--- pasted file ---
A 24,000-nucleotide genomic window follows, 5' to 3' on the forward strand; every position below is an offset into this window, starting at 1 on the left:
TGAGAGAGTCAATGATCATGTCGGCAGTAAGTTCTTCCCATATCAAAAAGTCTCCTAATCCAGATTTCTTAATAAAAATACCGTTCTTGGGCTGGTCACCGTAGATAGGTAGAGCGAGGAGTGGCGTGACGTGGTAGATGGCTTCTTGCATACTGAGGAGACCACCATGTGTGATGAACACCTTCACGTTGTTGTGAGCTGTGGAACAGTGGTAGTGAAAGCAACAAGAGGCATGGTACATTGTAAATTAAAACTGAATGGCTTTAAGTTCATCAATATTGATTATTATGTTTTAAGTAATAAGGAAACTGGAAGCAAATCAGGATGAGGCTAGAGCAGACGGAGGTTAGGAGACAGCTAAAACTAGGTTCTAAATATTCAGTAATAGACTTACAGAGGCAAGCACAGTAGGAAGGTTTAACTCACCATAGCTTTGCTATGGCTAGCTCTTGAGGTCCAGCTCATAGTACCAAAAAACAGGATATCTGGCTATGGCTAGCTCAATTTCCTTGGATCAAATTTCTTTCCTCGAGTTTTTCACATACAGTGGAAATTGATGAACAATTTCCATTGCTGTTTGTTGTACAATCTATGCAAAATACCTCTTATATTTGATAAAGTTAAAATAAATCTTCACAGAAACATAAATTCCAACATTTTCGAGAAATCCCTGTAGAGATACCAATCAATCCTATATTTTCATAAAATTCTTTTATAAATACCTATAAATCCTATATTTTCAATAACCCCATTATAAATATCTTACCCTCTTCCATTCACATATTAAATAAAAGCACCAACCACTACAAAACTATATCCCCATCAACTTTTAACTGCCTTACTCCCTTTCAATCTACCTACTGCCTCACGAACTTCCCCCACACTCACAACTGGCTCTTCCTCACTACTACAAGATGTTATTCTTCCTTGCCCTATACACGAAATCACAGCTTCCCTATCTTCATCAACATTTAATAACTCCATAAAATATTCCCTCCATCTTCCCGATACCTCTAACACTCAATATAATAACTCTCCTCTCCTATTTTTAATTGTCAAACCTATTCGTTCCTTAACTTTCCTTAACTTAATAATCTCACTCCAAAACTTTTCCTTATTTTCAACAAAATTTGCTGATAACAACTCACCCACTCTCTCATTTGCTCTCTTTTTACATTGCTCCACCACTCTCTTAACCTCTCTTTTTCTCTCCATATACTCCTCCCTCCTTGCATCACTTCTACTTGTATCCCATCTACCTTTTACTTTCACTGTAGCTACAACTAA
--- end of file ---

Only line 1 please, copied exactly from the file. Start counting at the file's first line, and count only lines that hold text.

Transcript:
A 24,000-nucleotide genomic window follows, 5' to 3' on the forward strand; every position below is an offset into this window, starting at 1 on the left: